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The Challenges of Capitalism for Virtue Ethics and the Common Good

The Challenges of Capitalism for Virtue Ethics and the Common Good

Interdisciplinary Perspectives

Edited by Kleio Akrivou and Alejo José G Sison

The evolution of modern capitalist society is increasingly being marked by an undeniable and consistent tension between pure economic and ethical ways of valuing and acting. This book is a collaborative and cross-disciplinary contribution that challenges the assumptions of capitalist business and society. It ultimately reflects on how to restore benevolence, collaboration, wisdom and various forms of virtuous deliberation amongst all those who take part in the common good, drawing inspiration from European history and continental philosophical traditions on virtue.

Chapter 10: Corporations, politics and the common good

Brian M. McCall

Subjects: business and management, business ethics and trust, business leadership, corporate social responsibility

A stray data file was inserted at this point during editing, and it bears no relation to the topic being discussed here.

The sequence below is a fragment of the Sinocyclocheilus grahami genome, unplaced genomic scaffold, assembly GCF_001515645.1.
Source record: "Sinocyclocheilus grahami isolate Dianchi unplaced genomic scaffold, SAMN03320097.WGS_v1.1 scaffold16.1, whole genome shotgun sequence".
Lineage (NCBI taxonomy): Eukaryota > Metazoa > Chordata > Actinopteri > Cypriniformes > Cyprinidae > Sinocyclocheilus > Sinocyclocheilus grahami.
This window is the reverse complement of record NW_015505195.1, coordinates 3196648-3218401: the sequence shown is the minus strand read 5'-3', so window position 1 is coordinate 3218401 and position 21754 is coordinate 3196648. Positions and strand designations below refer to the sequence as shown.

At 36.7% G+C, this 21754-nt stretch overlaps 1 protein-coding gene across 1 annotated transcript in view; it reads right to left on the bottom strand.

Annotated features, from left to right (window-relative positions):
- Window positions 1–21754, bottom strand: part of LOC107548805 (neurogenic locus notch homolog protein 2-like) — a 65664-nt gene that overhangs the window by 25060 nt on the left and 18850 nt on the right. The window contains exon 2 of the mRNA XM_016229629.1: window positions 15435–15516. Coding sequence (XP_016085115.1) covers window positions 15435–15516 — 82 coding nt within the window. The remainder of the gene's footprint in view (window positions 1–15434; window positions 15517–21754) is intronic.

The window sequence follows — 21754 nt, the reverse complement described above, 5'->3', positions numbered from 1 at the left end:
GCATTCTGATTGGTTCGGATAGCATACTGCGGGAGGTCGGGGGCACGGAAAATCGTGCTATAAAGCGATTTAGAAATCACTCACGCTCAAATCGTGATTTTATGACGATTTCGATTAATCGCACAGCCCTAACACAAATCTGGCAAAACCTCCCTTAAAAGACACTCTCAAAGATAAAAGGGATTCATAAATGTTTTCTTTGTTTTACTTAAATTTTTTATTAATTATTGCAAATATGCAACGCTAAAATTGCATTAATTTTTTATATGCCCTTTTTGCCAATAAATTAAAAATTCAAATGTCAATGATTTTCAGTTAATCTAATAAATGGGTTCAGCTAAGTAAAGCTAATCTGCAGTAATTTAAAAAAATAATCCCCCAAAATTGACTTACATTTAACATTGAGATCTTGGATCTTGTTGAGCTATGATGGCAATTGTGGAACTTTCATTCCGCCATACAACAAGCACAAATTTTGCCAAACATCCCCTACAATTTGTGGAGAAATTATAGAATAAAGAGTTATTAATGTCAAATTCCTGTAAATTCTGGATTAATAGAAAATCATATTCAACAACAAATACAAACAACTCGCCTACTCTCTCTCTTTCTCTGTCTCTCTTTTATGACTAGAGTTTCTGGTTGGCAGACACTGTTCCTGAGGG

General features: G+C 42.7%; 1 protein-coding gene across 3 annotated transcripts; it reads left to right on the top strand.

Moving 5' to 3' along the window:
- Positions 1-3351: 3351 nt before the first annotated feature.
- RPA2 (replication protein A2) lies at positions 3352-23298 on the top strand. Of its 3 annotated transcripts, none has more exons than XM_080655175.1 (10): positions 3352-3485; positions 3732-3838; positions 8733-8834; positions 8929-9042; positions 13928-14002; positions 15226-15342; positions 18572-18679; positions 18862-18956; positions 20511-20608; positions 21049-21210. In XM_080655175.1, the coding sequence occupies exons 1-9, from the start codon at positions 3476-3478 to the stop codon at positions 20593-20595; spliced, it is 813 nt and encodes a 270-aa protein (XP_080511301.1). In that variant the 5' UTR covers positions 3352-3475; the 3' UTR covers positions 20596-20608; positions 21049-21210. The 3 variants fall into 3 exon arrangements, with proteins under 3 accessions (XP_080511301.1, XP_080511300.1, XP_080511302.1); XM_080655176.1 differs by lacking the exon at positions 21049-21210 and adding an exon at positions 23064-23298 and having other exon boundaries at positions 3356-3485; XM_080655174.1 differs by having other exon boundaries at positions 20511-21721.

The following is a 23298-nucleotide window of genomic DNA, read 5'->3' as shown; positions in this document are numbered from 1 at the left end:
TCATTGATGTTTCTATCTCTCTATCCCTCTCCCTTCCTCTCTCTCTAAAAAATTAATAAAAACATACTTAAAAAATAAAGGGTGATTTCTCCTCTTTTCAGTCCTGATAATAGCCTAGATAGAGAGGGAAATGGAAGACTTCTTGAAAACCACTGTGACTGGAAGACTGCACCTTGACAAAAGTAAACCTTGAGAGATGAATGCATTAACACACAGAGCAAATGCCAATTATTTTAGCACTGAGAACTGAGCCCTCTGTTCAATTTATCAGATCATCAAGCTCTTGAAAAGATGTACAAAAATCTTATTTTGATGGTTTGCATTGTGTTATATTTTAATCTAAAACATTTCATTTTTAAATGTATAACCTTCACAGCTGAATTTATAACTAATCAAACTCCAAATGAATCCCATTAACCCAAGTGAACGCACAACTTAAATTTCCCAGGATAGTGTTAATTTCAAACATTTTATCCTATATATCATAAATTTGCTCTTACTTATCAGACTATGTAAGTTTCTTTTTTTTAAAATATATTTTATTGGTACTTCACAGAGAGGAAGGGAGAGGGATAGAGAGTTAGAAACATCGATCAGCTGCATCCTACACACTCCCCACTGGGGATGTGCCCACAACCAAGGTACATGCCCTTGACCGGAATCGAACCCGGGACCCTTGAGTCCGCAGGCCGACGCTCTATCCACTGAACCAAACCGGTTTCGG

The way we think determines the way we will act. The way we conceive of a corporation will have profound implications for how we govern it. Current corporation theory is dominated by private-law conceptions of the corporation, whether rooted in contract or property law. Such a conception orients corporate governance towards private, rather than common, goods. Yet corporations, especially publicly traded ones, are public entities. Ontologically they are more similar to political institutions than private relationships. This chapter argues public constitutional law is a more appropriate hermeneutic for understanding the corporation than contract or property law. Consequently the chapter applies Aristotelian political philosophy to the corporate enterprise, arguing that the corporation is one of the many imperfect societies that comprise the perfect society of the polis. As an imperfect society, the corporation has as its end a common good, albeit an imperfect one. After exploring the nature of this corporate common good, the chapter concludes that, rather than being governed solely for the private good of shareholder wealth maximization, corporations should be governed for the common good of the corporation in a manner oriented to the complete common good of the perfect society of which the corporation is a part.

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